Vincent Price Wishes You a Happy Halloween

Viewer Mail: The Cast of Eerie Publications Performs the Johnson-Smith Horror Record

Just in time for Halloween, Jason of Scar Command found me through my Eerie Publications post to refer this video he made: a mashup of Eerie's cover illustrations and their contemporary, the 1973 Johnson-Smith horror record.

It's fantastic. I'm reminded of the Crazy Mixed-Up Dr. Evil spook show promo of the 60's, and it's pretty much what the inside of my brain looked like when I was pre-pubescent. Now I'll have to buy a pair of those LCD television glasses so this can soak into my retinas at all times. Again, fantastic.

As previously posted, these magazines were a little before my time, but I've been acquiring old copies of them since my teens. They're disturbing, to be sure, but I'm fascinated by kiddie culture during the Johnson and Nixon administrations; it was so grim and perverse. Remember, these magazines were sold in grocery stores and read by kids of all ages.

And I've forgotten how cool the Johnson-Smith record is. This 7" was only available through mail order from the company. This is one side. The other side is separate tracks of the same sound effects, as was common with cheap Halloween records of the era.

Read more about it at the resurrected Scar Stuff blog.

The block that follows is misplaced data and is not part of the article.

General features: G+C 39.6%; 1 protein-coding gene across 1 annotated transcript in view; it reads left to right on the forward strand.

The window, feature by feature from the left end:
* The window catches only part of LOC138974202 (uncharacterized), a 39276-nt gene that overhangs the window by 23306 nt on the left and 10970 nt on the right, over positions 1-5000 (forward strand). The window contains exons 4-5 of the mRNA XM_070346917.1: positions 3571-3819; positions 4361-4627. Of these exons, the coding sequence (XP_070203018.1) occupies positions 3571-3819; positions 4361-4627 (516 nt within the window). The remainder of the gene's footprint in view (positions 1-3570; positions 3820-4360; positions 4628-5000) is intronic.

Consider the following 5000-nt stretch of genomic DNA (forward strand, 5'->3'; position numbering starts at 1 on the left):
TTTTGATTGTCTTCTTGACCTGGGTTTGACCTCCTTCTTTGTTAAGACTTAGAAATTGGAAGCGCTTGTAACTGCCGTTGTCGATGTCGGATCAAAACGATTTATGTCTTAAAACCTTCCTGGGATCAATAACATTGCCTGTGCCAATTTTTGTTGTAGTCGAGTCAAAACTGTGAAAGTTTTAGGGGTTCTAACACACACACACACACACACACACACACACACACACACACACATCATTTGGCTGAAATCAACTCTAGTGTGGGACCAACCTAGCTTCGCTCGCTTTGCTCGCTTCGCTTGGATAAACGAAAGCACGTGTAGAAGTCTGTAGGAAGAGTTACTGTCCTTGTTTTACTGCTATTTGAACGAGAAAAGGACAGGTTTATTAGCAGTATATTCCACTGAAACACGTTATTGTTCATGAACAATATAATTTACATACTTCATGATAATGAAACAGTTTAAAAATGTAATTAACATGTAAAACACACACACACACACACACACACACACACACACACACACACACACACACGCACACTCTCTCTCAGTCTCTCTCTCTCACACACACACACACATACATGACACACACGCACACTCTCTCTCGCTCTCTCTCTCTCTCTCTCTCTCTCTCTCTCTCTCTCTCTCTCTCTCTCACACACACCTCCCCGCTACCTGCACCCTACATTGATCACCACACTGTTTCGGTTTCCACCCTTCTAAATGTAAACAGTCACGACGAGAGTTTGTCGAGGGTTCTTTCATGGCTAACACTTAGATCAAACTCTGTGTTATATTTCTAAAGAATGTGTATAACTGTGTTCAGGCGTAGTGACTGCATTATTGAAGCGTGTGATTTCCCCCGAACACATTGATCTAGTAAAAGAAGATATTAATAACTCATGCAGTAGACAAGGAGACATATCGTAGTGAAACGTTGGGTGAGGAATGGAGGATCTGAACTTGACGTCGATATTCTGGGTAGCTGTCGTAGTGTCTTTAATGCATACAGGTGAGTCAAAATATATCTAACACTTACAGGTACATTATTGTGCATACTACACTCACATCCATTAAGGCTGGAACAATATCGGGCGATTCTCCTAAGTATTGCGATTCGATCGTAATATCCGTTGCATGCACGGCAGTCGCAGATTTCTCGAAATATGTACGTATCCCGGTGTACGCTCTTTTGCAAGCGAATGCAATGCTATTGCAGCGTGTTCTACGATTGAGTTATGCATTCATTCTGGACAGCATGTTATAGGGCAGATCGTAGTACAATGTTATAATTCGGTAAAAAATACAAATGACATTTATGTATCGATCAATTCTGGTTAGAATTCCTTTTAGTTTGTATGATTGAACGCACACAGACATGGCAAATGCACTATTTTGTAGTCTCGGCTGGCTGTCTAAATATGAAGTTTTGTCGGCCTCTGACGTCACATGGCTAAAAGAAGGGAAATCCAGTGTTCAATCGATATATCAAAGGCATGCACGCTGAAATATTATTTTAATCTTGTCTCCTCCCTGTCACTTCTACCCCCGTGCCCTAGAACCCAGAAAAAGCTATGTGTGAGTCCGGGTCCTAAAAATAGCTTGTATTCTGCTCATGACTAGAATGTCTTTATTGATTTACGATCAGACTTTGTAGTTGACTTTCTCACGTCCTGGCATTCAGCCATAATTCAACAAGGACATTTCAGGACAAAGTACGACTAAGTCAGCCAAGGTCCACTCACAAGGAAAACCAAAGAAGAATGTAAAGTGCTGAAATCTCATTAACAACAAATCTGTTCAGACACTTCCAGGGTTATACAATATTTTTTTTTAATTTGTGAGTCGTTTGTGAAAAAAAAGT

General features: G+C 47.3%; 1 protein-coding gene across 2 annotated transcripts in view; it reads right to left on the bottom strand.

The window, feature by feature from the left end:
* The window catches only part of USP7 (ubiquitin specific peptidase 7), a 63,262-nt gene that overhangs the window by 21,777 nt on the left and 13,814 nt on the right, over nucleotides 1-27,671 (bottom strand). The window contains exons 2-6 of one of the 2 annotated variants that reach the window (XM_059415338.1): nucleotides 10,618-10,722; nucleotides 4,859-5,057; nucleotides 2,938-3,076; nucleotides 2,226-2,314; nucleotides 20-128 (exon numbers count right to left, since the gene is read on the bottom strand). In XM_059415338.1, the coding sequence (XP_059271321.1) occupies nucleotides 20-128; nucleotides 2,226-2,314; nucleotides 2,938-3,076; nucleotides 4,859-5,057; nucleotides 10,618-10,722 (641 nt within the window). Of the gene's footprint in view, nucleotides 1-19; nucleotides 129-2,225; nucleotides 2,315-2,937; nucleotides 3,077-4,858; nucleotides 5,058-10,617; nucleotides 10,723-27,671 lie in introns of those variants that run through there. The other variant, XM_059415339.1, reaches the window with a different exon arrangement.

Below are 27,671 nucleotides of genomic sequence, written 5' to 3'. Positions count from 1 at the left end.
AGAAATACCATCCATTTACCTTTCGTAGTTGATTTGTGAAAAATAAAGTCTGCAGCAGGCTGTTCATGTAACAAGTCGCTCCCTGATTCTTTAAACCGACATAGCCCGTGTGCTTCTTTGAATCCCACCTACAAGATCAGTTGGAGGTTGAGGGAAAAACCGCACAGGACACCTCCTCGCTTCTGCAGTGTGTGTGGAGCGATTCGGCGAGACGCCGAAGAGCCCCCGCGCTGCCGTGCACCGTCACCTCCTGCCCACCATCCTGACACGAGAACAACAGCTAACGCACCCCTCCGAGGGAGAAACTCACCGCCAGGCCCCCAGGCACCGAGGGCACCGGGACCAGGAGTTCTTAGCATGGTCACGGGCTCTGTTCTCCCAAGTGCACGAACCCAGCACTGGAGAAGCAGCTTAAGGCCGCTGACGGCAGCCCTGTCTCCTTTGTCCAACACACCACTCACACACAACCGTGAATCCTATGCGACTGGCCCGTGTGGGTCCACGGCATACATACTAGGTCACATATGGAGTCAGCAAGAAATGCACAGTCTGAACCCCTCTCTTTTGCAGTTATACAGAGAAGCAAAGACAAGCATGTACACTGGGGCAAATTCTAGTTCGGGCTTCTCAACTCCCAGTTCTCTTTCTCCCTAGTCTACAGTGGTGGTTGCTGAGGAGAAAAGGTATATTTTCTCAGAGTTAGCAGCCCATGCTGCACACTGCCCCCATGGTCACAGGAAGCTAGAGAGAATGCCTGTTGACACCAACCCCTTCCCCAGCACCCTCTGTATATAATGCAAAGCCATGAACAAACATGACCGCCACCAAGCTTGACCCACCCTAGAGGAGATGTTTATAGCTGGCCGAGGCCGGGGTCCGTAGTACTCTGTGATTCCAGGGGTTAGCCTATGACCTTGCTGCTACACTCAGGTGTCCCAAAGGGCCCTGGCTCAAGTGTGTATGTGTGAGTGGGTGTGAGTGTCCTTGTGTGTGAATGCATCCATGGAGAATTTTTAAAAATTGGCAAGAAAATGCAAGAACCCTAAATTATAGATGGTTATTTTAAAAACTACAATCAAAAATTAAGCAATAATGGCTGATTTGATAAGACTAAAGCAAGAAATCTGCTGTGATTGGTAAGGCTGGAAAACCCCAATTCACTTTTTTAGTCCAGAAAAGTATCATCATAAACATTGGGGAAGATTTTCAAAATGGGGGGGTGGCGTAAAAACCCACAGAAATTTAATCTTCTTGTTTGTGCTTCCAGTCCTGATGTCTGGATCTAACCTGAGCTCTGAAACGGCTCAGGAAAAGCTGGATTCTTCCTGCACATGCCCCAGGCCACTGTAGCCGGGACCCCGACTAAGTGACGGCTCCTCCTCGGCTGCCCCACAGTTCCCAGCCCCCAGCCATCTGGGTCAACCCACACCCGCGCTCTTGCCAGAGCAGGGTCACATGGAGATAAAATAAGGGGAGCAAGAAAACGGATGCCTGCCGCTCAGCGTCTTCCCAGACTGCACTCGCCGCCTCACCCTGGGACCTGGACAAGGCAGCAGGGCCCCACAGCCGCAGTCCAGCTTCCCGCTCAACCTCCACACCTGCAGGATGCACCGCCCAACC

The Dungeonmaster

This starts a little slow, but give it time; it's an action-packed extravaganza. Helmed by seven different directors (including Futurechimp-Movie-of-the-Week favorite Charles Band), our hero travels through seven different realms to win back his girlfriend, conjuring up a variety of weapons with his magical wristband.

Lots of special effects, claymation giants, trolls, zombies, evil puppets, werewolves, mutant bikers, animated dragons… even the metal band W.A.S.P. shows up! Don't miss it!


Blank Generation on Google Video

This excellent punk documentary can be seen in its entirety right here. It covers both the New York scene (Ramones, Television, Patti Smith) and London (Sex Pistols, Clash, Damned, Buzzcocks) comprehensively. It's very well made, and limits its hour-long time to the most nascent years of the music, ending around the time the Pistols broke up in '78.